Format: Xbox

3 546430 109809
Age Restrictions: 16+
25 June 2004

Take on the role of Tanner, a ruthless undercover cop and a fearless driver, as he becomes immersed in a global car theft ring. A mysterious buyer has ordered 40 stolen high performance cars. Tanner wants to know who the buyer is, and he intends to stop the deal going through; but he is always one step away from his cover being blown, and time is running out...

The third in the Driver franchise (the first two games were available on the Playstation) features over 70 playable vehicles, including cars, bikes, boats and buses. You can collect eight different weapons, including handguns, machine guns and grenade launchers. And there are over 30 story integrated missions, over 30 movie sequences featuring the voice talents of Michael Madsen, Ving Rhames, Michelle Rodriguez and Micky Rourke. The game also contains three highly detailed cities: Miami, Nice and Istanbul.

Fans of the original Driver series will no doubt be keen to see whether this lives up to the hype. The graphics are amazing - both in game and the linking video sequences. The gameplay and sound is vastly improved and this could have been the one must own game of the year.

However, there are faults - and they are not minor ones either. Remember the bugs on the first two games (lack of memory meant that the movie director worked fine for anything less than 5 minutes, then the camera had to be positioned behind the car for the rest of the playback. Also, your car had a habit of crashing - which resulted in the game freezing as the scenery rotated over and over). While these bugs don't seem to be evident in the third instalment, there are other, more annoying problems.

The movie director seems to be very problematic. On finally finishing one of the really long and complex missions, I decided to watch the automatic movie director to view the level again. However I noticed that several of the guys I had shot and killed didn't die - and continued to shoot at me. Not only that, but I got stuck behind a wall - which I hadn't when I played the game - and then ended up dying. So, I had to restart that level. The only other time I used this function, was to make my own movie of another level - which I didn't manage to complete. I completed directing the replay and then saved the finished result. However, on playing back the finished movie I noticed there were several camera angles that had been replaced with random angles which didn't follow the action the way I had intended.

I also noticed that the game occasional crashes for no apparent reason and you can sometimes drive through solid walls. The bad guys also have a habit of occasionally dying again and again. While this is funny - watching them die, stand up and then die repeatedly - it can prevent you from completing some of the missions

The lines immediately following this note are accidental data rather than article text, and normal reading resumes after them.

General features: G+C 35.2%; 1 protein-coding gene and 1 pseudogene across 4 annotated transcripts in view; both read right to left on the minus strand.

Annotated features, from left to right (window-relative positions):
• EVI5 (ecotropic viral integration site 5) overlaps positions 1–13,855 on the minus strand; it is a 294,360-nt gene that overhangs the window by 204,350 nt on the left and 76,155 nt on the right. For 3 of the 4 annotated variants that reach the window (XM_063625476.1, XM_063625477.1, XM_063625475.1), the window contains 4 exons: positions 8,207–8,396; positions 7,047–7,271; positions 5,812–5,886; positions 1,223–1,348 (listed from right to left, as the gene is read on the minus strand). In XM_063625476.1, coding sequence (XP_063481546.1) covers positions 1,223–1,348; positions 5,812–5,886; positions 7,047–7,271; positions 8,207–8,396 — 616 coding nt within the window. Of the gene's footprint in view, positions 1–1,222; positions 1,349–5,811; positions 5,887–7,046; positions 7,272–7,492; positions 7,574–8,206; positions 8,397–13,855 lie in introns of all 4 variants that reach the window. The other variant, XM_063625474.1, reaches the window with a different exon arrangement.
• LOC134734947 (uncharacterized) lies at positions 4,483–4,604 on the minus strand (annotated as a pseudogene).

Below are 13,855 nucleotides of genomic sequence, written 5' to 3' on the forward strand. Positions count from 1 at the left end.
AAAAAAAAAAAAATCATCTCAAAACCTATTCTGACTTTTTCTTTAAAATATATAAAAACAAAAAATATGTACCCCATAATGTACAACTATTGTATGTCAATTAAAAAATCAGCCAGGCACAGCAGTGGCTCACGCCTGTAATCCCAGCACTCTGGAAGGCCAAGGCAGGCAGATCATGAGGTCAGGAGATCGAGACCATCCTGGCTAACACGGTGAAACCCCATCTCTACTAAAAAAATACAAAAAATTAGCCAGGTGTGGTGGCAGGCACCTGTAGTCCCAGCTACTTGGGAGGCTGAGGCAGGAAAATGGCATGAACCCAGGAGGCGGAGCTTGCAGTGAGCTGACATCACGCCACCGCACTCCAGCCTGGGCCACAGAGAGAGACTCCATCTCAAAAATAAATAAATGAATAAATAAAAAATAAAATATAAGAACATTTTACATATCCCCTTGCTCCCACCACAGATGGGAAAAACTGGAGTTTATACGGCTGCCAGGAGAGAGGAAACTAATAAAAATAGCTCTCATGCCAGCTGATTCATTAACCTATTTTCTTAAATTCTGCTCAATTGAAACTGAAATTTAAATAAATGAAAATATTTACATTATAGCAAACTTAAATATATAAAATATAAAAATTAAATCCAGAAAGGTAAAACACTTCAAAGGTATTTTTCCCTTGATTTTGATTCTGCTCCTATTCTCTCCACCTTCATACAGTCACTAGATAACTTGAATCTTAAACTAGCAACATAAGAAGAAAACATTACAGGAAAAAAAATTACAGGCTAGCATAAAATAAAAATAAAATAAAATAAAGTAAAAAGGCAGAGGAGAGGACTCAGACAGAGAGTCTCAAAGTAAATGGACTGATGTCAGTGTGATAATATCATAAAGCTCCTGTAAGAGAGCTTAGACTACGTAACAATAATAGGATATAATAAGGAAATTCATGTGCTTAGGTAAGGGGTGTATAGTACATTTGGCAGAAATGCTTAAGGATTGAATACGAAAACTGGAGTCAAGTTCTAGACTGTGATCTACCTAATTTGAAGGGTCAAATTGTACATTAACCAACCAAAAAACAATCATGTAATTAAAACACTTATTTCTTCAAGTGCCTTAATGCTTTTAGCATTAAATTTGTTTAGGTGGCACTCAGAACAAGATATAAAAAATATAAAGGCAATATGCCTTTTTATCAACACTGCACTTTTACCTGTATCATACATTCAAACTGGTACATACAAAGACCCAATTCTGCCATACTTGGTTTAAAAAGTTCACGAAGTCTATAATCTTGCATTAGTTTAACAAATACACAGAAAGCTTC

Another issue I had originally with the game was the poor design of the on-foot missions - when you run around on foot it is really difficult to navigate. Moving the control lever to the left or right simply has you side-stepping, instead of heading in the direction you want to go (so you can't see where you are travelling). However, as you don't spend that much time on foot this is not a big deal. Also, when you are on foot you are going to be using your guns most of the time - so the configuration that makes it a pain to walk around actually makes it simpler to aim your weapon at the bad guys.

The AI is flawed too - the other cars don't get out of your way (like they do in games like Grand Theft Auto) when you are in a police car with sirens blaring out, and it is possible to shoot a whole group of bad guys without them ever firing off a shot in your direction. Cops also don't get out of their cars when they are chasing you. So, to stop the police threat, when you are being pursued, it is simply a matter of getting out of your car and shooting the cops dead. Also, many of the streets are deserted, which can cause a serious problem with time based missions - it's very frustrating to have to run around looking for a vehicle.

But, and this may seem a little contradictory, these bugs and problems can almost be overlooked due to the fact that the main gameplay is very addictive. It's also very unforgiving in places and can be quite frustrating when you have to keep repeating sections - but this makes completing these sections all the more rewarding.

While I'm loathed to compare this to the Grand Theft Auto range of games, there are many similarities. However, Driv3r isn't a patch on them. While the scenery in Driv3r is beautifully detailed, you are usually in such a rush to complete a mission that you don't get the opportunity to explore your surroundings properly.

If the annoying bugs had been ironed out this game would have received 9/10. But, sadly there are way too many problems with this release that, considering it costs £45, should not be there.

Great game - just below par presentation.

Pete Boomer

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